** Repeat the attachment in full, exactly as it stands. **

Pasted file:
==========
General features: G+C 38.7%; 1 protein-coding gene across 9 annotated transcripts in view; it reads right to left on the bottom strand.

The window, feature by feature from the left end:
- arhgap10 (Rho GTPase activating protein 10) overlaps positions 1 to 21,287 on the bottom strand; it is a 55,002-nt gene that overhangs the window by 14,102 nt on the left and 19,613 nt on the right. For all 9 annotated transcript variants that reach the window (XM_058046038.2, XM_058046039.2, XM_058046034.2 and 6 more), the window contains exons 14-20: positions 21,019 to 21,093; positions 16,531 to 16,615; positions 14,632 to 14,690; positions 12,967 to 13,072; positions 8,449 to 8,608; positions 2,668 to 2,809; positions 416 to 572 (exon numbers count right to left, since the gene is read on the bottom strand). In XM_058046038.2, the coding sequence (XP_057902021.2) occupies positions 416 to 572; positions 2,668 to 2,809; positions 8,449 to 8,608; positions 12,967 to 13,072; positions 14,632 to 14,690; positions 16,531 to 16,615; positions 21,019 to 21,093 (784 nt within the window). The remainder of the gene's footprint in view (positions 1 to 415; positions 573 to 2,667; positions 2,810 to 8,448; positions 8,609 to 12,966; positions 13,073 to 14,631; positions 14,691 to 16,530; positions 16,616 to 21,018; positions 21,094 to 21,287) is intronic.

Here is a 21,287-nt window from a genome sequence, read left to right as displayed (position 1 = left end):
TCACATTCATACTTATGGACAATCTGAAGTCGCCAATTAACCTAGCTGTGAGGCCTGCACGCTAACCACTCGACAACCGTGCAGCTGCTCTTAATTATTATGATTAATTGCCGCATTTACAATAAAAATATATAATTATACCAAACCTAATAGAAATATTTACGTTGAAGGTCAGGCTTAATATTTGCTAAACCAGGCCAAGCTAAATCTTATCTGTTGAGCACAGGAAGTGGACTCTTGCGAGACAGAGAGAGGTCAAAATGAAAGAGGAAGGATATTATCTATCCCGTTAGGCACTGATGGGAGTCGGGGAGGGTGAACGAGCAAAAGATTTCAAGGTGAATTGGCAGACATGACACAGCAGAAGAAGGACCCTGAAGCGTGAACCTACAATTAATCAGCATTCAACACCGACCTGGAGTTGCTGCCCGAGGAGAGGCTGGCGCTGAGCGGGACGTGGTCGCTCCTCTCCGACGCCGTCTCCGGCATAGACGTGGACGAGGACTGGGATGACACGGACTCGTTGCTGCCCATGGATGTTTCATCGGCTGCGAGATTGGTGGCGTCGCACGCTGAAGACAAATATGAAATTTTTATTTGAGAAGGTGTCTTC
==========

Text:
General features: G+C 38.7%; 1 protein-coding gene across 9 annotated transcripts in view; it reads right to left on the bottom strand.

The window, feature by feature from the left end:
- arhgap10 (Rho GTPase activating protein 10) overlaps positions 1 to 21,287 on the bottom strand; it is a 55,002-nt gene that overhangs the window by 14,102 nt on the left and 19,613 nt on the right. For all 9 annotated transcript variants that reach the window (XM_058046038.2, XM_058046039.2, XM_058046034.2 and 6 more), the window contains exons 14-20: positions 21,019 to 21,093; positions 16,531 to 16,615; positions 14,632 to 14,690; positions 12,967 to 13,072; positions 8,449 to 8,608; positions 2,668 to 2,809; positions 416 to 572 (exon numbers count right to left, since the gene is read on the bottom strand). In XM_058046038.2, the coding sequence (XP_057902021.2) occupies positions 416 to 572; positions 2,668 to 2,809; positions 8,449 to 8,608; positions 12,967 to 13,072; positions 14,632 to 14,690; positions 16,531 to 16,615; positions 21,019 to 21,093 (784 nt within the window). The remainder of the gene's footprint in view (positions 1 to 415; positions 573 to 2,667; positions 2,810 to 8,448; positions 8,609 to 12,966; positions 13,073 to 14,631; positions 14,691 to 16,530; positions 16,616 to 21,018; positions 21,094 to 21,287) is intronic.

Here is a 21,287-nt window from a genome sequence, read left to right as displayed (position 1 = left end):
TCACATTCATACTTATGGACAATCTGAAGTCGCCAATTAACCTAGCTGTGAGGCCTGCACGCTAACCACTCGACAACCGTGCAGCTGCTCTTAATTATTATGATTAATTGCCGCATTTACAATAAAAATATATAATTATACCAAACCTAATAGAAATATTTACGTTGAAGGTCAGGCTTAATATTTGCTAAACCAGGCCAAGCTAAATCTTATCTGTTGAGCACAGGAAGTGGACTCTTGCGAGACAGAGAGAGGTCAAAATGAAAGAGGAAGGATATTATCTATCCCGTTAGGCACTGATGGGAGTCGGGGAGGGTGAACGAGCAAAAGATTTCAAGGTGAATTGGCAGACATGACACAGCAGAAGAAGGACCCTGAAGCGTGAACCTACAATTAATCAGCATTCAACACCGACCTGGAGTTGCTGCCCGAGGAGAGGCTGGCGCTGAGCGGGACGTGGTCGCTCCTCTCCGACGCCGTCTCCGGCATAGACGTGGACGAGGACTGGGATGACACGGACTCGTTGCTGCCCATGGATGTTTCATCGGCTGCGAGATTGGTGGCGTCGCACGCTGAAGACAAATATGAAATTTTTATTTGAGAAGGTGTCTTC